Feeds:
Posts
Comments

Posts Tagged ‘wandsworth’

Review: Death Diary: A Year of London Murder, Execution, Terrorism and Treason, by Gary Powell.

death diaryThis less-than-cheerful and macabre title actually belies the light reading which exists between its covers. I say this, because there are 365 stories of between half to a page each. So the reading is easy and can be done in any order without losing any narrative thread. You may be on the train, bus stop, about to switch off the bedside lamp. Whatever: light reading. I love books like this.

The content, as described in the title, comprises one death-related story (mostly murders) for every single day of the year going way back in London’s history.

There are the high profile cases, as you would expect. The execution of Charles I at the Banqueting House; the shooting of WPC Yvonne Fletcher at the Libyan Embassy; the murder by a down-on-his-luck rival of actor William Terriss outside the Adelphi Theatre; the Krays.

But for me it’s the more mundane, everyday tragedies which resonate. The landlady strangled and stabbed by her lodger; the heartbreaking story of a man who killed his own toddlers because he literally could not afford to feed his family – in a book where hangings abound, at least this tortured soul went to an asylum.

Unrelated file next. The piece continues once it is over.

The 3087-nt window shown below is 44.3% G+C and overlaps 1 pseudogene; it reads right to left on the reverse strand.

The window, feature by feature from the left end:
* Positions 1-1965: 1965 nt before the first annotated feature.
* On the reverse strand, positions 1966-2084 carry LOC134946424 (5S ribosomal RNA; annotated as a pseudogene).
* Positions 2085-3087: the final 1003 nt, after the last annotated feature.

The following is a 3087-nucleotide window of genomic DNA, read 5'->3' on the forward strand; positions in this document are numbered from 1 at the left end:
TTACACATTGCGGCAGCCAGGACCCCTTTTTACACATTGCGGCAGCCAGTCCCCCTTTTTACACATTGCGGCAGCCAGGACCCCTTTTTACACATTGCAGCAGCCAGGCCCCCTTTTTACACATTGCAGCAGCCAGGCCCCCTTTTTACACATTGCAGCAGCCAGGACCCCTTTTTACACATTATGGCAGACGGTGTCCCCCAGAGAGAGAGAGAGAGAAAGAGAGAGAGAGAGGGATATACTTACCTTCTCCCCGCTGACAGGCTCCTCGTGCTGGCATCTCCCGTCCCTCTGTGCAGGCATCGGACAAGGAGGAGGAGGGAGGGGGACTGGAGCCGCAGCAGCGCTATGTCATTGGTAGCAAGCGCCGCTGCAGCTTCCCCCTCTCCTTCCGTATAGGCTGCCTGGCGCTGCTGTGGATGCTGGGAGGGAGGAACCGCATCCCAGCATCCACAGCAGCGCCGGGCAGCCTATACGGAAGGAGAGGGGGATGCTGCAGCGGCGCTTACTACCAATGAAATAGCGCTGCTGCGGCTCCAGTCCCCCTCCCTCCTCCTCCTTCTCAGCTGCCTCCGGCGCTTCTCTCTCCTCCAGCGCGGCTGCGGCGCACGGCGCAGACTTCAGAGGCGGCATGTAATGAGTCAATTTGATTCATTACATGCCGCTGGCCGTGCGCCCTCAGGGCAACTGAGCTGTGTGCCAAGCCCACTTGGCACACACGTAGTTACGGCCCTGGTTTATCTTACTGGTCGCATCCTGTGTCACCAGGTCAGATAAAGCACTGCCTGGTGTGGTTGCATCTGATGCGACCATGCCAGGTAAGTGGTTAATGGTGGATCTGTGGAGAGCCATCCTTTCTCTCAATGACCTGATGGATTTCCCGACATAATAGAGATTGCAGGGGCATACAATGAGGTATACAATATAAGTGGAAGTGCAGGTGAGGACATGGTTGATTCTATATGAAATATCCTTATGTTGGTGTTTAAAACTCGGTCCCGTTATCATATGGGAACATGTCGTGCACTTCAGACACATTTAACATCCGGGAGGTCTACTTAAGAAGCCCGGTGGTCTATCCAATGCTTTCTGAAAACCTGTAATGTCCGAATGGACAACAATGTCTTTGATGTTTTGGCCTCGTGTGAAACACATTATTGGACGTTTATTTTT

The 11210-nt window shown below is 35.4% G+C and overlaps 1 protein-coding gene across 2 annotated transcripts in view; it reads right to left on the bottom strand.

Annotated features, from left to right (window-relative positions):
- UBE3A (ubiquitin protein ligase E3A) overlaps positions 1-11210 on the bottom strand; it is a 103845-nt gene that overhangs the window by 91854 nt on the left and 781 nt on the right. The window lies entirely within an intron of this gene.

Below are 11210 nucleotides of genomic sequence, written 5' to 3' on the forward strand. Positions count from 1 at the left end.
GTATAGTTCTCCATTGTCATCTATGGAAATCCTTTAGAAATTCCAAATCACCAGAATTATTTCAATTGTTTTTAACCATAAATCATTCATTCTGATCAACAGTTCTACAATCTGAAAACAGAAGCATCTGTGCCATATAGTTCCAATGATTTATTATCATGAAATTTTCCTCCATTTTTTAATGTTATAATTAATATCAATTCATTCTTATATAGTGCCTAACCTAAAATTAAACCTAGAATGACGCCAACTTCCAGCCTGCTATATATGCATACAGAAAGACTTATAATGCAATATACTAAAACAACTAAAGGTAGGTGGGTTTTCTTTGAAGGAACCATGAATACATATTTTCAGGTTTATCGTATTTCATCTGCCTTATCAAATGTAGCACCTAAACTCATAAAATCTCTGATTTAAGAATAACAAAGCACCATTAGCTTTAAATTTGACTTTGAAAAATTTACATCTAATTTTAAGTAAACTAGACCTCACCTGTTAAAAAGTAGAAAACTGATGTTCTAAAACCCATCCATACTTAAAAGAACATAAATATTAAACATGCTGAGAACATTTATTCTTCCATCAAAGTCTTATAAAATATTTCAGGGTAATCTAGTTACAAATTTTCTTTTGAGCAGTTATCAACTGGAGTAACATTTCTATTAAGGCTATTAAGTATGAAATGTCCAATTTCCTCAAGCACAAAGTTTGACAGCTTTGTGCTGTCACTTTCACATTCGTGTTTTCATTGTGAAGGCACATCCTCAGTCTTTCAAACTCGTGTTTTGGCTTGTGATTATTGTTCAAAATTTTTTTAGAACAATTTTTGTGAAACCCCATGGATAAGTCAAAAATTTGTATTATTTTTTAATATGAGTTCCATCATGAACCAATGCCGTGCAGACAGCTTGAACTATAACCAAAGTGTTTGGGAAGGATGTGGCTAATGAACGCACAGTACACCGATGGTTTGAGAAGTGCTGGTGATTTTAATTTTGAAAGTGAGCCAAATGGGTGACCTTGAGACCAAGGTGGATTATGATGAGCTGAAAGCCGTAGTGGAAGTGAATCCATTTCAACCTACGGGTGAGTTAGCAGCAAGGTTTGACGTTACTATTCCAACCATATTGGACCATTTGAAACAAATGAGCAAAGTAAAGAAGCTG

A great deal of these accounts fall between the mid 19th and mid 20th centuries. It is noticeable that the motive is so often tied to money – or the lack of it. Grinding poverty, money worries – they existed on a level that we would find difficult to comprehend today. The ultimate state sanction was not sufficient deterrent, clearly. The gallows at Wandsworth, Pentonville and elsewhere were kept rather busy, even to relatively recent times.

There are many stories of a man killing his wife or lover in a domestic, or very occasionally the other way around. As I say, on the face of it, mundane. So the danger is these accounts becoming a bit samey. In Death Diary, author Gary Powell – a retired Met officer of decades standing – skillfully avoids this with matter-of-fact narratives which are never boring and yet neither are they ever sensationalised. It’s a difficult one to explain, perhaps the policeman’s knack of succinctly delivering detail.